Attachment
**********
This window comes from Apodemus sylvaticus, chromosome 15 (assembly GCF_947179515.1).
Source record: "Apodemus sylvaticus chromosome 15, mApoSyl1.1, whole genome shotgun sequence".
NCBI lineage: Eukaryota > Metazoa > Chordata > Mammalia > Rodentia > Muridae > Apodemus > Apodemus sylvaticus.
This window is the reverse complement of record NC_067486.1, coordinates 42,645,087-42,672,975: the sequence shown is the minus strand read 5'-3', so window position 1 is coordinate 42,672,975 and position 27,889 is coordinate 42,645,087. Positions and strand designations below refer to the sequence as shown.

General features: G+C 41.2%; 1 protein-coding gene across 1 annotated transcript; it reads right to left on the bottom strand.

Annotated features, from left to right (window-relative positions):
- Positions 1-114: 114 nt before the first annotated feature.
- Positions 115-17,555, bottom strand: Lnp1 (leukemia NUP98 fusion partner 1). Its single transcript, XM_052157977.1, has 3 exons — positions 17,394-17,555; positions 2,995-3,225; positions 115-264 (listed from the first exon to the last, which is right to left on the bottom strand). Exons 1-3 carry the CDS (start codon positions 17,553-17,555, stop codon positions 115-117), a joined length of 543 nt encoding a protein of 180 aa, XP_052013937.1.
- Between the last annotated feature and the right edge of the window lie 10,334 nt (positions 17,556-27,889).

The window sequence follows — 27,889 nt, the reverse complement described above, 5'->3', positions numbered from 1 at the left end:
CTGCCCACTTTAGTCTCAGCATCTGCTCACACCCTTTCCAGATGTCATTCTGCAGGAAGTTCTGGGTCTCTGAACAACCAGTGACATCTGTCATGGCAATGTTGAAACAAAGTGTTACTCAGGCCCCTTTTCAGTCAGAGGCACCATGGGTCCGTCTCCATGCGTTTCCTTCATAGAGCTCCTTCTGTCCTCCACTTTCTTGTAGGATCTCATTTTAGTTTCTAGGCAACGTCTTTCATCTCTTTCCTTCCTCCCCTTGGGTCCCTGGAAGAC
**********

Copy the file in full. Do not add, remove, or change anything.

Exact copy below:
This window comes from Apodemus sylvaticus, chromosome 15 (assembly GCF_947179515.1).
Source record: "Apodemus sylvaticus chromosome 15, mApoSyl1.1, whole genome shotgun sequence".
NCBI lineage: Eukaryota > Metazoa > Chordata > Mammalia > Rodentia > Muridae > Apodemus > Apodemus sylvaticus.
This window is the reverse complement of record NC_067486.1, coordinates 42,645,087-42,672,975: the sequence shown is the minus strand read 5'-3', so window position 1 is coordinate 42,672,975 and position 27,889 is coordinate 42,645,087. Positions and strand designations below refer to the sequence as shown.

General features: G+C 41.2%; 1 protein-coding gene across 1 annotated transcript; it reads right to left on the bottom strand.

Annotated features, from left to right (window-relative positions):
- Positions 1-114: 114 nt before the first annotated feature.
- Positions 115-17,555, bottom strand: Lnp1 (leukemia NUP98 fusion partner 1). Its single transcript, XM_052157977.1, has 3 exons — positions 17,394-17,555; positions 2,995-3,225; positions 115-264 (listed from the first exon to the last, which is right to left on the bottom strand). Exons 1-3 carry the CDS (start codon positions 17,553-17,555, stop codon positions 115-117), a joined length of 543 nt encoding a protein of 180 aa, XP_052013937.1.
- Between the last annotated feature and the right edge of the window lie 10,334 nt (positions 17,556-27,889).

The window sequence follows — 27,889 nt, the reverse complement described above, 5'->3', positions numbered from 1 at the left end:
CTGCCCACTTTAGTCTCAGCATCTGCTCACACCCTTTCCAGATGTCATTCTGCAGGAAGTTCTGGGTCTCTGAACAACCAGTGACATCTGTCATGGCAATGTTGAAACAAAGTGTTACTCAGGCCCCTTTTCAGTCAGAGGCACCATGGGTCCGTCTCCATGCGTTTCCTTCATAGAGCTCCTTCTGTCCTCCACTTTCTTGTAGGATCTCATTTTAGTTTCTAGGCAACGTCTTTCATCTCTTTCCTTCCTCCCCTTGGGTCCCTGGAAGAC